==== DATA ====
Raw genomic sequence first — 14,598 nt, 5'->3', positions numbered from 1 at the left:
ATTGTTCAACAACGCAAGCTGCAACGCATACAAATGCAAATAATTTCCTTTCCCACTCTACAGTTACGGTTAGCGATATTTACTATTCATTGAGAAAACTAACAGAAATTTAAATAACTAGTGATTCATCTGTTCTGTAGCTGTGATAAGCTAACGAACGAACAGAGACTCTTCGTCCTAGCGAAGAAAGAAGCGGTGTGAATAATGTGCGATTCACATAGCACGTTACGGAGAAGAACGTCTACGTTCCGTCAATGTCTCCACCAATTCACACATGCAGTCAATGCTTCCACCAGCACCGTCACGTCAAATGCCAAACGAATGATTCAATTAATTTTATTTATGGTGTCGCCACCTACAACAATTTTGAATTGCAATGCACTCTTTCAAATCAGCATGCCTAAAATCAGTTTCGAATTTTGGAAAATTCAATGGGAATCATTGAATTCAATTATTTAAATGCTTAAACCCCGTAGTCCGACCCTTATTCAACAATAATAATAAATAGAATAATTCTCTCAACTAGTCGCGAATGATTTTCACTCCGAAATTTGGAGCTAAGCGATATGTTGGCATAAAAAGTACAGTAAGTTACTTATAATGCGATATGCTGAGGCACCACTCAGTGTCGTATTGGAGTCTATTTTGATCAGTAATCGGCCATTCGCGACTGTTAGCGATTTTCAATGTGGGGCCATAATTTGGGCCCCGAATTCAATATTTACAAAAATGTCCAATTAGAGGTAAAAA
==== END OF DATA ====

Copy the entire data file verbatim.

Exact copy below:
Raw genomic sequence first — 14,598 nt, 5'->3', positions numbered from 1 at the left:
ATTGTTCAACAACGCAAGCTGCAACGCATACAAATGCAAATAATTTCCTTTCCCACTCTACAGTTACGGTTAGCGATATTTACTATTCATTGAGAAAACTAACAGAAATTTAAATAACTAGTGATTCATCTGTTCTGTAGCTGTGATAAGCTAACGAACGAACAGAGACTCTTCGTCCTAGCGAAGAAAGAAGCGGTGTGAATAATGTGCGATTCACATAGCACGTTACGGAGAAGAACGTCTACGTTCCGTCAATGTCTCCACCAATTCACACATGCAGTCAATGCTTCCACCAGCACCGTCACGTCAAATGCCAAACGAATGATTCAATTAATTTTATTTATGGTGTCGCCACCTACAACAATTTTGAATTGCAATGCACTCTTTCAAATCAGCATGCCTAAAATCAGTTTCGAATTTTGGAAAATTCAATGGGAATCATTGAATTCAATTATTTAAATGCTTAAACCCCGTAGTCCGACCCTTATTCAACAATAATAATAAATAGAATAATTCTCTCAACTAGTCGCGAATGATTTTCACTCCGAAATTTGGAGCTAAGCGATATGTTGGCATAAAAAGTACAGTAAGTTACTTATAATGCGATATGCTGAGGCACCACTCAGTGTCGTATTGGAGTCTATTTTGATCAGTAATCGGCCATTCGCGACTGTTAGCGATTTTCAATGTGGGGCCATAATTTGGGCCCCGAATTCAATATTTACAAAAATGTCCAATTAGAGGTAAAAA